– Tinidazole
– Nonoxynol 9
Case 5
• A 12 year old Nicaraguan girl, who recently
immigrated to the U.S. was seen in a regional
health center because of malaise and loose
• A stool smear revealed
Case 6
A 45 year old lawyer is generally healthy. He plays
racquetball four times a week and sweats heavily. He has
noticed some peri-anal discomfort, primarily itching, for
the last several weeks. He called his physician who
suggested that his discomfort was due to a combination of
irritation from sweating and general anxiety related to an
upcoming major trial. He prescribed Tucks and Ativan
which gave the patient partial relief from his symptoms.
The patient’s 8 year old daughter, who has previously slept
well is now getting up in the middle of the night. Her
school work is suffering. A 3 year old child, two older
children, and his wife are fine.
• Epidemiology
– Widespread in the USA
– Widespread in the house
• Diagnosis
Scotch Tape Samples
% Positive
• Treatment: single dose of mebendazole
– Be cool. Do not make a project out of hygiene
– Treat the entire household
– Treat the entire household again in two weeks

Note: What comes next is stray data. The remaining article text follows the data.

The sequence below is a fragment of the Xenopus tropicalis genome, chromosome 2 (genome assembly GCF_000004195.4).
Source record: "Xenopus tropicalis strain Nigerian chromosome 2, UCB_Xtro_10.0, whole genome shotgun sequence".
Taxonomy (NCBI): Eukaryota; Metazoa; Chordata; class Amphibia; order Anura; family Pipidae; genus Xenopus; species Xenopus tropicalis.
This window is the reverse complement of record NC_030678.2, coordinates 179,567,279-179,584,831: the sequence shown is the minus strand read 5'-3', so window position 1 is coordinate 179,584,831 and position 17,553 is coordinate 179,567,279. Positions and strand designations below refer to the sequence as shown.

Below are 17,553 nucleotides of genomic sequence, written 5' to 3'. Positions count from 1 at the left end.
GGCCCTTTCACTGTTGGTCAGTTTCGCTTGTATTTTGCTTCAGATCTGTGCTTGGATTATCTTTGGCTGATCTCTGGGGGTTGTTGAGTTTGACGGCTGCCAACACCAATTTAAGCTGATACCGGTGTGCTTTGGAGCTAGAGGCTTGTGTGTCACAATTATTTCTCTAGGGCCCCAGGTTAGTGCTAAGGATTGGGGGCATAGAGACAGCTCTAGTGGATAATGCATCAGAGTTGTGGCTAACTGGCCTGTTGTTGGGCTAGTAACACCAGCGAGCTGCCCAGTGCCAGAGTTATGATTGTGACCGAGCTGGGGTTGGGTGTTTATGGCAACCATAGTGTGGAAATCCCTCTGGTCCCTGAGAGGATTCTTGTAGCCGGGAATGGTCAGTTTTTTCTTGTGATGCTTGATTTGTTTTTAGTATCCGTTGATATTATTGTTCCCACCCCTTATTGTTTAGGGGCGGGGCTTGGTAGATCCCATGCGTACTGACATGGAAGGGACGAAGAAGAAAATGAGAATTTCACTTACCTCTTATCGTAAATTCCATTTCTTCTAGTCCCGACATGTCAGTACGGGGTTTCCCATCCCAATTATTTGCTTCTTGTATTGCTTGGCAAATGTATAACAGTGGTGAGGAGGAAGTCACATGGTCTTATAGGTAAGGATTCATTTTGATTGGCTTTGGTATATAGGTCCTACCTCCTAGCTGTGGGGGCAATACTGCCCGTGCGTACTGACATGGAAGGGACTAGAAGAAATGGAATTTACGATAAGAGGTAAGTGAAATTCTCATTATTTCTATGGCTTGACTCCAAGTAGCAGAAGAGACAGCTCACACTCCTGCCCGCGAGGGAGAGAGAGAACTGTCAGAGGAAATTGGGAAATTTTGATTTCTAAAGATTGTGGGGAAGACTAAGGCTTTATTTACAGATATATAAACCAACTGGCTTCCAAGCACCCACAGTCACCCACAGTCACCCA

Case 7
A 28 year old woman who grew up in Puerto Rico
but has been in this country for the past 8 years
has difficult to control SLE. She has required high
dose prednisone therapy for the past 4 months to
control her SLE. She is now admitted with fevers
and rigors. The only localizing symptom has been
watery diarrhea for the past 2 weeks.
Blood cultures: 2 sets growing E. coli
Chest x-ray: normal
Stool Culture: normal flora
Urine Culture: no growth
RUO and Pelvic ultrasound: negative
She responds to treatment, but returns three weeks
later with the same symptoms. This time her
blood grows klebsiella.
• If there is one intestinal nematode to learn
about this is it?
– Autoinfection
• Chronic infection
• Hyperinfection syndrome
– Occurs in persons with defects in CMI
• Recurrent gram negative bacteremia
• Diagnosis
– Larva in stool, duodenal aspirate, or sputum
– May take many stool specimens
• Treatment
– Ivermectin
• Confirm cure
• Consider asymptomatic infection before beginning
immunosuppressive therapy in patients from
endemic areas.
Case 8
• A 5 year old child is sent home from school
because the school nurse notices head lice.
The child’s father calls in a panic with a
number of questions.
– What diseases do they carry?
• None
– Should they shave the child’s head?
• No
Case 8
– What medication should they use to treat them?
Pyrethrin (Several preparations, OTC)
Permethrin (Nix) (OTC)
Malathion (Ovide)
Lindane (Kwell)
Ivermectin (Stromectol) [not FDA approved for this]
– What should they do with bedding and clothing?
• Wash in routine manner
– How many courses of treatment?
• Retreat in 7-10 days
– Should they treat the family dog?
• No
Case 9
• 24 year old college student with several weeks
of intense pruritus on trunk and associated
• Minimal response OTC hydrocortisone lotion
• Sex partner developed similar problem a few
days ago
Case 9